An investigation into how a Walker police officer handled a …
Updated: Wednesday, 23 May 2012, 8:28 PM EDT
Published : Wednesday, 23 May 2012, 2:22 PM EDT
WALKER, Mich. (WOOD) - In a written statement, Kenowa Hills High School Principal Katie Pennington said she regrets her actions following Tuesday's senior bike parade.
"Did I overreact? In retrospect ... of course I did," the statement reads in part.
About 60 seniors were sent home on their last day after they decided to forgo the standard senior prank and instead surprise administrators by riding their bikes from city hall to the school -- about a three-mile trek down busy roads.
Their traditional last walk through the hallways was canceled, then rescheduled.
School officials, including Pennington, didn't know about the parade.
In person, she shed some light on the reason behind her reaction.
"There was some emotion yesterday on my part, and I'm not going to deny that I was very visceral." Pennington told 24 Hour News 8. "I have two kids of my own I've seen car accidents, even this school year right outside our student parking lot."
In the statement, Pennington and Superintendent Gerald Hopkins offered apologies for their reaction to the parade.
The tone was much more conciliatory than the audio caught by a student on her cell phone as Pennington addressed students soon after the ride Tuesday.
"That's it. The short and sweet: Call and get your butts home. You're not participating in senior walk today," Pennington scolded the 60 or so seniors who made the ride. "If you and your parents don't have sense enough to know your brains could end up splattered on Three Mile and Kinney, Fruit Ridge, then maybe that's my responsibility."
Traffic tie-ups and student safety were concerns, even though Walker police were bringing up the rear.
Students had made all the arraignments. They even contacted Walker Mayor Rob VerHuelen, who rode in the police car.
Pennington says she and Hopkins made the decision to send seniors home.
"It was absolutely a joint decision," said Pennington. "Hopkins and myself conferred on this very early in the morning yesterday... and he agreed with the decision to send the students home for the day."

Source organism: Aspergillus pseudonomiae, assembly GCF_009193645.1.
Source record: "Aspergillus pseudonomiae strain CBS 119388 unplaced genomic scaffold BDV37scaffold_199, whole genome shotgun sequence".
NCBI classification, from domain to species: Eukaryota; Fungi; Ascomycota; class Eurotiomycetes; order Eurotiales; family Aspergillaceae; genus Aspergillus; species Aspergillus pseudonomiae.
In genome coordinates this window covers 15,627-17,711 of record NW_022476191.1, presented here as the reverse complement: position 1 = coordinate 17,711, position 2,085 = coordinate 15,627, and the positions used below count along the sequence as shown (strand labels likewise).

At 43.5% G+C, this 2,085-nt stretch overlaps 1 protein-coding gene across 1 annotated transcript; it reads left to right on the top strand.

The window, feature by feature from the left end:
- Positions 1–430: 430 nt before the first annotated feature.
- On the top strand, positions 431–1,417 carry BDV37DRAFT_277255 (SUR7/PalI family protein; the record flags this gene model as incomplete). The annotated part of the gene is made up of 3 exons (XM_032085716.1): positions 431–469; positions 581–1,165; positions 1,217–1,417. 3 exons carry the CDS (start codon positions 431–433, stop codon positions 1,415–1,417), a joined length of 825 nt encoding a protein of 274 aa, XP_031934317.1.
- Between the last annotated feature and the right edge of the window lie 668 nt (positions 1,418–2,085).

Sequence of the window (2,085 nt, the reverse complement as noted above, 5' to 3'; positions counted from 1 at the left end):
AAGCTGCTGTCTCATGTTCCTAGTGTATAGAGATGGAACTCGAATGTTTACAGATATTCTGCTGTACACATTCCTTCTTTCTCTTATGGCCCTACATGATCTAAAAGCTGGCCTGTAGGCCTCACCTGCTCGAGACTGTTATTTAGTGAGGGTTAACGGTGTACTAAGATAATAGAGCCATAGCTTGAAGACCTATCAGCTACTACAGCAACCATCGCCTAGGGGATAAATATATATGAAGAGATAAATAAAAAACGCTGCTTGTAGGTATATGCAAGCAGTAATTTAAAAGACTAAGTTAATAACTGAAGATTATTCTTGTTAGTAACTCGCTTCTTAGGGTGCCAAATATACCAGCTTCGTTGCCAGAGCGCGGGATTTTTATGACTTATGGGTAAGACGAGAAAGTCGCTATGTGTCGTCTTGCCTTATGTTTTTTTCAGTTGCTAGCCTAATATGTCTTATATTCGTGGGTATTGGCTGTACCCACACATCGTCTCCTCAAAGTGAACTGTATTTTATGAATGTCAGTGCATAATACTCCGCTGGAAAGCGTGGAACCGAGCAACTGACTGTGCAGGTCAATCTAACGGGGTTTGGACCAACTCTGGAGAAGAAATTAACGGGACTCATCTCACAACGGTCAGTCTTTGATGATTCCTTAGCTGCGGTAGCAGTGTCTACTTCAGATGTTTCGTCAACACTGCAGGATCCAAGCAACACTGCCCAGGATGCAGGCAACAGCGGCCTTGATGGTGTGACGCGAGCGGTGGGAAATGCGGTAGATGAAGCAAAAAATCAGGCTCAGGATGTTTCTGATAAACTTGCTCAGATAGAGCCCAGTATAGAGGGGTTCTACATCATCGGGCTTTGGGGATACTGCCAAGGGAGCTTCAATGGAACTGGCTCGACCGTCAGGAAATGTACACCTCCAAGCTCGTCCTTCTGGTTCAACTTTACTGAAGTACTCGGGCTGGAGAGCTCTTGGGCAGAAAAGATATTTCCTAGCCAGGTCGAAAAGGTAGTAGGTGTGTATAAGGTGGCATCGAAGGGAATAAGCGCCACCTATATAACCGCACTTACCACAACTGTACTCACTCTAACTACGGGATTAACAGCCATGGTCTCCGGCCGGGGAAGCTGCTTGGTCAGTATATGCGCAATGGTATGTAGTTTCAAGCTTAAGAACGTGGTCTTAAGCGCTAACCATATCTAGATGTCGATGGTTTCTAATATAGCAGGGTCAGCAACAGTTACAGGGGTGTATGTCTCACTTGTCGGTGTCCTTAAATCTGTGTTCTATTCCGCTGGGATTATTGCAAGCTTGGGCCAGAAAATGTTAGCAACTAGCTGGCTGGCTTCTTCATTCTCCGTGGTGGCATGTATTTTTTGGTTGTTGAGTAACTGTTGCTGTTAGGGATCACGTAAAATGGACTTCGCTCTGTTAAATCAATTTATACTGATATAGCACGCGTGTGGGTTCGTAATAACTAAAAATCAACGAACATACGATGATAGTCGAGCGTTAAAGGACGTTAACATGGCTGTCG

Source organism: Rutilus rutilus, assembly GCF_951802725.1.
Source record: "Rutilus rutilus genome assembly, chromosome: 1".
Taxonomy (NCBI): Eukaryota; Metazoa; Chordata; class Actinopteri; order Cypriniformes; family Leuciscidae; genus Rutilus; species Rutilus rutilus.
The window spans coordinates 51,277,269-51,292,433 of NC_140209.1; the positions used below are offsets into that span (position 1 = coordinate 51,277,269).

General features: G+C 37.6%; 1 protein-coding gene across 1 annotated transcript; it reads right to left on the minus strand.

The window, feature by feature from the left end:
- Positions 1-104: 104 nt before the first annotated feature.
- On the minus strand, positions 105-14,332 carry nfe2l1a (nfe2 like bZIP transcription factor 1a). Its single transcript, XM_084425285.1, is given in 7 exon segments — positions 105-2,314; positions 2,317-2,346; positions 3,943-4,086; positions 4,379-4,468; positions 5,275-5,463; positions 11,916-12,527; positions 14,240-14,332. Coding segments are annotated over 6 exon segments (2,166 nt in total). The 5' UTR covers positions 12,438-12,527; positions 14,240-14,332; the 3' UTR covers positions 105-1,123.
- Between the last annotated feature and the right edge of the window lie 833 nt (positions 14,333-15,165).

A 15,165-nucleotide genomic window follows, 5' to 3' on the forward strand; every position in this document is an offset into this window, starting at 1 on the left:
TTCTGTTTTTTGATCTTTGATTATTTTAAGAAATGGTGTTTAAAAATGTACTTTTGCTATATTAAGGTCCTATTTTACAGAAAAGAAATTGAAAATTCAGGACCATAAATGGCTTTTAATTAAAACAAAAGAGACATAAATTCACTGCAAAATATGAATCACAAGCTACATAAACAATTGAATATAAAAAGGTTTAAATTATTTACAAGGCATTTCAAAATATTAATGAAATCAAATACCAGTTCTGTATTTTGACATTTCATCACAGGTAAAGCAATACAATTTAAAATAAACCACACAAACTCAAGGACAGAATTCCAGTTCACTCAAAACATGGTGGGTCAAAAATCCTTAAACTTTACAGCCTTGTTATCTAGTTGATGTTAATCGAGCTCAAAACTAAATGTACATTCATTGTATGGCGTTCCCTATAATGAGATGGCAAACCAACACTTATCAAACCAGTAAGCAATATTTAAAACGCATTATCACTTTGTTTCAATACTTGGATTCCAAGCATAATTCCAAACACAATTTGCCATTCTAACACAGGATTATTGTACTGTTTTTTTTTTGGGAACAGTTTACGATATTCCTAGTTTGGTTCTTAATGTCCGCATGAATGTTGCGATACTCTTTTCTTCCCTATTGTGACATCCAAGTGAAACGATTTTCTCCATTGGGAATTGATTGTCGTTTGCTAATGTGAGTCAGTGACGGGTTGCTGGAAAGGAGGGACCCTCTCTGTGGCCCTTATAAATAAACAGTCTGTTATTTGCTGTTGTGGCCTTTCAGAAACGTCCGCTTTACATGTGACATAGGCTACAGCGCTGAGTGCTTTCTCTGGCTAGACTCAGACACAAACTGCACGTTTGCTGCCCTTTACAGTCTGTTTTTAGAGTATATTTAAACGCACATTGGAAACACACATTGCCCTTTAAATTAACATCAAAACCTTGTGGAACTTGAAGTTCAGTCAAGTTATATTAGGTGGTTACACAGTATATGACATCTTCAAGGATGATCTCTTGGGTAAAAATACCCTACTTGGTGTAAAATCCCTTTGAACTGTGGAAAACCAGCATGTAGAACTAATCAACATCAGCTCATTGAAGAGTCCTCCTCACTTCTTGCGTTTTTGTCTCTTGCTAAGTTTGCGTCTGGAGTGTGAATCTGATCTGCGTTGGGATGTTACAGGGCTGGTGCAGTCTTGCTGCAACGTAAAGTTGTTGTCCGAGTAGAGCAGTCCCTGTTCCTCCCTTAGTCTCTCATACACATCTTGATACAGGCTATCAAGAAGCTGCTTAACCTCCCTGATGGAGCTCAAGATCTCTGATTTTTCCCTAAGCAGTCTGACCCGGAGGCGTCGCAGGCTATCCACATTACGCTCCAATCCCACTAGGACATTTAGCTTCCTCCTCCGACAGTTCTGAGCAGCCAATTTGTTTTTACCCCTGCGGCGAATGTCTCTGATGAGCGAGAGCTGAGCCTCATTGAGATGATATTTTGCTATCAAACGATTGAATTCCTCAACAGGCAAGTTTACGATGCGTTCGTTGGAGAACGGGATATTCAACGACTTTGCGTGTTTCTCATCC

But on Wednesday, Pennington admitted she didn't have all the facts.
"I'm not sure we would have sent the kids home if we had had all of the information available to us," she said. "That was part of the issue -- that we were forced to react because we didn't know."
The decision brought outraged students and their parents to an already-scheduled school board work session Tuesday night.
Pennington wasn't there and she said the meeting had no bearing on her decision to apologize.
And there's some debate over her and Hopkin's reaction to safety concerns.
Students had approached someone in the Walker Police department last week.
Whether the officer -- who was not the same one assigned to the parade -- was asked in passing or was actually involved in the planning is unclear. Walker Public Safety Chief Catherine Garcia-Lindstrom is investigating.
What is clear is that the request didn't make it up the chain of command.
Garcia-Lindstrom said if it had, the parade would likely have gone on, but with additional safety precautions.
"We would have assigned dedicated personnel," said Garcia-Lindstrom. "More than one, certainly."
As for Pennington, she said she hopes the apology begins a new chapter.
She's planning on attending next Wednesday's commencement ceremony. She's even thinking of injecting some humor.
"This is a happy time for them. I don't want this to mar what is an absolutely wonderful moment in their lives," said Pennington. "I think I owe it to the senior class to give them a very classy, memorable commencement. And I'm fine if I make fun of myself a little bit along the way."
She hopes the apologies and other actions help pull everyone together.
"Emotionally, for myself included, it's been an emotional 24 hours," she said. "I know that it will take time to heal."
Statement from Principal Pennington and Superintendent Hopkins (pdf)
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